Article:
Uncle Mick's Bar & Grill sates appetites with a menu of comforting bar fare and cold brews served in an upbeat, lively atmosphere peppered by live music and pool. Twosomes turn high-fives into high nines with orders of four fried chicken fingers eager to dip into buffalo, honey-mustard, or barbecue sauce. Meaty mouthfuls include the signature Mick burger, an 8-ounce patty char grilled to order, topped with lettuce, tomato, onion, and pickle, and served with chips or coleslaw, and further toppings can be added for an additional charge. Quartets of rumbling stomachs can quiet down with hot or cold sandwiches, such as the blackened open-face prime-rib sandwich, which accompanies fries, coleslaw, jus, and horseradish sauce that causes more nostrils to flare than an international talent search for the best mule impersonator.
At Chillin the Most, chef Steve Brust begets a spread of hearty, refined American eats mixed in with what the restaurant calls "HealthyLicious" options. Inside three separate dining areas–each outfitted with a different atmosphere, and different music–visitors take on grilled ahi tuna, or grilled cheese sandwiches bolstered by beer-braised shredded short ribs. A wide drink selection headlined by 24 beers on tap accompanies meals, as does live entertainment throughout the week including dance parties and live bands.
Palm Beach Autographs stocks authentic signed sports merchandise sourced from private signings or sessions witnessed by staff members to guarantee the authenticity of every item they sell. The store's collection of collectables also includes unsigned team memorabilia, framings, and acrylic display cases. Race home with an autographed, die-cast NASCAR miniature car ($50+), get an autographed, unframed picture of your favorite athlete ($10+), or show off a spherical keepsake or a handful of Big League Chew inside a baseball display case ($40). Plaques displaying thousands of athletes are also available for $29.99 as well as a Miami Heat StandZ ($24.99), a laser-cut realistic photo sculpture of LeBron James, Dwyane Wade, and Chris Bosh.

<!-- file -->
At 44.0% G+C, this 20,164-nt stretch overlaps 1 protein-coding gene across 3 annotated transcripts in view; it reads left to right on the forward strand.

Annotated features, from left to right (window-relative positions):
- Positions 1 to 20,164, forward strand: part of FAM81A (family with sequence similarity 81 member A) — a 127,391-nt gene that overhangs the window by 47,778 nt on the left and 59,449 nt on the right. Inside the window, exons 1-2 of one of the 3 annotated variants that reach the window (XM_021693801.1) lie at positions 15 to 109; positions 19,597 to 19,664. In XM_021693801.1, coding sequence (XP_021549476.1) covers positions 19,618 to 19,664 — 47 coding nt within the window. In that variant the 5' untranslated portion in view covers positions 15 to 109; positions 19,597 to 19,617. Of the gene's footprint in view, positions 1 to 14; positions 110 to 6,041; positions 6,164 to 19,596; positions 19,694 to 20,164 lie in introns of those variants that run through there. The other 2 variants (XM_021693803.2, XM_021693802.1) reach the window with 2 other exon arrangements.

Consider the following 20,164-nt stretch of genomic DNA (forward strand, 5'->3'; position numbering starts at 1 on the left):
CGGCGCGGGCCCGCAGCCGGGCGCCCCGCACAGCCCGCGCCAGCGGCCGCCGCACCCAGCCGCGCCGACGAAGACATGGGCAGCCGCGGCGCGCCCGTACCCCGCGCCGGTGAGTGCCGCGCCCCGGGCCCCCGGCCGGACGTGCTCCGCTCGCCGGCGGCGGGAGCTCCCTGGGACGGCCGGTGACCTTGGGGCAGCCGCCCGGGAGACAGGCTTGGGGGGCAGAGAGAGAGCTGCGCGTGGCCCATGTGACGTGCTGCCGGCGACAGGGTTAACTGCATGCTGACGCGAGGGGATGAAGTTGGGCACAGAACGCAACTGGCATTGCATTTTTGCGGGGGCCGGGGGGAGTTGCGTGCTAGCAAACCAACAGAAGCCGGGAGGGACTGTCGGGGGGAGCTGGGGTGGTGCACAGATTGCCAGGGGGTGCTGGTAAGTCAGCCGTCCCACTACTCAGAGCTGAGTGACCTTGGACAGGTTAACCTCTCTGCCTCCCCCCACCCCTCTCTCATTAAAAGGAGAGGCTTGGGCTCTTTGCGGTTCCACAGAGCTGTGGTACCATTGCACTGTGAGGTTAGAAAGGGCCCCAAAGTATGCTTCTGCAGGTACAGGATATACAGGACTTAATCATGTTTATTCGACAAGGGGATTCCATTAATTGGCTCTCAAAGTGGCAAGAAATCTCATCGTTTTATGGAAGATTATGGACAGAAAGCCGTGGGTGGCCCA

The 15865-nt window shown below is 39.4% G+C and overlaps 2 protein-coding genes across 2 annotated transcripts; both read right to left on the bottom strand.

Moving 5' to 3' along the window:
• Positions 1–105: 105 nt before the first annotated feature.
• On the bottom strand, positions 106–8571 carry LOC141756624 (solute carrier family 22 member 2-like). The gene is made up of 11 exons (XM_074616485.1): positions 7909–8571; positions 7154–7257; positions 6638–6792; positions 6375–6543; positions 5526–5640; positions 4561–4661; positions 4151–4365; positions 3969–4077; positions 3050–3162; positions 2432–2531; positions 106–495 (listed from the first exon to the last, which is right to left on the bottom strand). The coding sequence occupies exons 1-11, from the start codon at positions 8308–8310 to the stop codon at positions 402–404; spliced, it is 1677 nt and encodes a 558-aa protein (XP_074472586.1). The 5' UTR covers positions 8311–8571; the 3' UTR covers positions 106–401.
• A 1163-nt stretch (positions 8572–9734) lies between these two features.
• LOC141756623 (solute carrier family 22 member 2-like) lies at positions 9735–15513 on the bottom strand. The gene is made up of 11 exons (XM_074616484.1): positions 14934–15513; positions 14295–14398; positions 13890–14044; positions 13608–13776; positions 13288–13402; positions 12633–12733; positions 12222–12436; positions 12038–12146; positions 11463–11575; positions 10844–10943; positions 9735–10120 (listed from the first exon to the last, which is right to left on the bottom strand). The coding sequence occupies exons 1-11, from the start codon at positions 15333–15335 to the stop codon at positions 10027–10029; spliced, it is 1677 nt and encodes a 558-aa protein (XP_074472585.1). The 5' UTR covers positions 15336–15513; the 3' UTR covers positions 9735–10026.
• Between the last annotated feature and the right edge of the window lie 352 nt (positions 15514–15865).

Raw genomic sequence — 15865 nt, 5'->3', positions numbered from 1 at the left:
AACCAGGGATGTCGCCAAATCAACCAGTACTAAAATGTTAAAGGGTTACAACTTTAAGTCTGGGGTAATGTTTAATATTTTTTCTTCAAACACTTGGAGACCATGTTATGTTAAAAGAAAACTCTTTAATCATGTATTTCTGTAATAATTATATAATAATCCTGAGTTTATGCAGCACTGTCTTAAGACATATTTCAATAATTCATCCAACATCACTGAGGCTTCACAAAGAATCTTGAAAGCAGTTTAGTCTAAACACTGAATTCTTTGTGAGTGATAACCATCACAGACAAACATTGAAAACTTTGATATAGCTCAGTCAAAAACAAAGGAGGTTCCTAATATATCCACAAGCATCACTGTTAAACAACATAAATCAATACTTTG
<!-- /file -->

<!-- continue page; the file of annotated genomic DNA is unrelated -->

At Bogey's & Stogey's, an impressive arsenal of cigars, cloves, cocktails, and luxury smokeables surrounds customers as they relax in a cozy lounge area. Amid wispy tendrils of fragrant smoke emanating from pipes and hookahs, patrons challenge each other to games of silver strike bowling, chess matches, or breath-holding contests. As 15 glistening brass taps dispense craft suds behind the bar, karaoke sessions each Wednesday, Sunday, and every other Friday draw crowds of amateur ballad belters. A walk-in humidor enshrines countless varieties of luxury cigars, and connoisseurs can upgrade their smoking accessories with the store’s selection of cutters, lighters, and portable humidor containers.
The Palm Beach Improv stage has played host to some of the biggest names in stand-up spectacle, hosting prominent jesters Tracy Morgan, Daniel Tosh, and Damon Wayans in the last year alone. A rising stand-up star, Amy Schumer has woven her quilt of yuks on such programs as Late Night with Jimmy Fallon and The Ellen DeGeneres Show, and is fresh from her April 2010 Comedy Central Presents special which, unlike stage adaptations of C-SPAN hearings, premiered to high ratings. As an actress, Schumer has had her face televised on 30 Rock and will soon guest-star opposite Larry David in the upcoming season of Curb Your Enthusiasm. Patrons at Palm Beach Improv must be 21 or older, and a two-drink minimum is enforced in the club.
The Fijian expression “Bula!,” a salute to health and happiness, can be heard reverberating within the earth-toned walls of Kavasutratu as visitors take shots of kava served in coconut shells. Before first tastes, the bartending owners of Kavasutratu edify sippers on the history of the refreshing drink, which derives from a root found in the Pacific and is known for its deeply calming qualities. The lounge’s breezy, beach-theme setting mimics kava’s tranquilizing effects with its bamboo bar, dim lighting, and plentiful decorative greenery to nap under. Ears lose themselves in the soothing music that emanates from Kavasutratu’s sound system, and large, flat-screen TVs flash a variety of abstract visuals.